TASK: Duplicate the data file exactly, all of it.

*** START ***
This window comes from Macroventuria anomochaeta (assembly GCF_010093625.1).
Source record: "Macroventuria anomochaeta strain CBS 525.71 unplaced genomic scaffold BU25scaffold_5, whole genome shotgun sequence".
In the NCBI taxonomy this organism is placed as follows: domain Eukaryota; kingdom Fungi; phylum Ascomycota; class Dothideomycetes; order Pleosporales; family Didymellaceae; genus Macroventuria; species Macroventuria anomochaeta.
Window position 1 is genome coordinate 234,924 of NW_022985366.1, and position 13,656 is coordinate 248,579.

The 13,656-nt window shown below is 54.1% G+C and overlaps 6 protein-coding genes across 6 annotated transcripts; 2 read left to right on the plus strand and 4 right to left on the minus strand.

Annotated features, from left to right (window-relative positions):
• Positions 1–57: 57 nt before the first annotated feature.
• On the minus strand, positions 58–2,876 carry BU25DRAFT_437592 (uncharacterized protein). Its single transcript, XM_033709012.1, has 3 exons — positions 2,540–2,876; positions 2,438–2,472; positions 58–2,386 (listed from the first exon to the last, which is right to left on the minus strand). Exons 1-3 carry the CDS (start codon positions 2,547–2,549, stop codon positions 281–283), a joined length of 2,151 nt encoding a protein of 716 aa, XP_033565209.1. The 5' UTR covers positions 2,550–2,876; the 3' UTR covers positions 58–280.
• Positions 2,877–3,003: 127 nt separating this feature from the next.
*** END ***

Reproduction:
This window comes from Macroventuria anomochaeta (assembly GCF_010093625.1).
Source record: "Macroventuria anomochaeta strain CBS 525.71 unplaced genomic scaffold BU25scaffold_5, whole genome shotgun sequence".
In the NCBI taxonomy this organism is placed as follows: domain Eukaryota; kingdom Fungi; phylum Ascomycota; class Dothideomycetes; order Pleosporales; family Didymellaceae; genus Macroventuria; species Macroventuria anomochaeta.
Window position 1 is genome coordinate 234,924 of NW_022985366.1, and position 13,656 is coordinate 248,579.

The 13,656-nt window shown below is 54.1% G+C and overlaps 6 protein-coding genes across 6 annotated transcripts; 2 read left to right on the plus strand and 4 right to left on the minus strand.

Annotated features, from left to right (window-relative positions):
• Positions 1–57: 57 nt before the first annotated feature.
• On the minus strand, positions 58–2,876 carry BU25DRAFT_437592 (uncharacterized protein). Its single transcript, XM_033709012.1, has 3 exons — positions 2,540–2,876; positions 2,438–2,472; positions 58–2,386 (listed from the first exon to the last, which is right to left on the minus strand). Exons 1-3 carry the CDS (start codon positions 2,547–2,549, stop codon positions 281–283), a joined length of 2,151 nt encoding a protein of 716 aa, XP_033565209.1. The 5' UTR covers positions 2,550–2,876; the 3' UTR covers positions 58–280.
• Positions 2,877–3,003: 127 nt separating this feature from the next.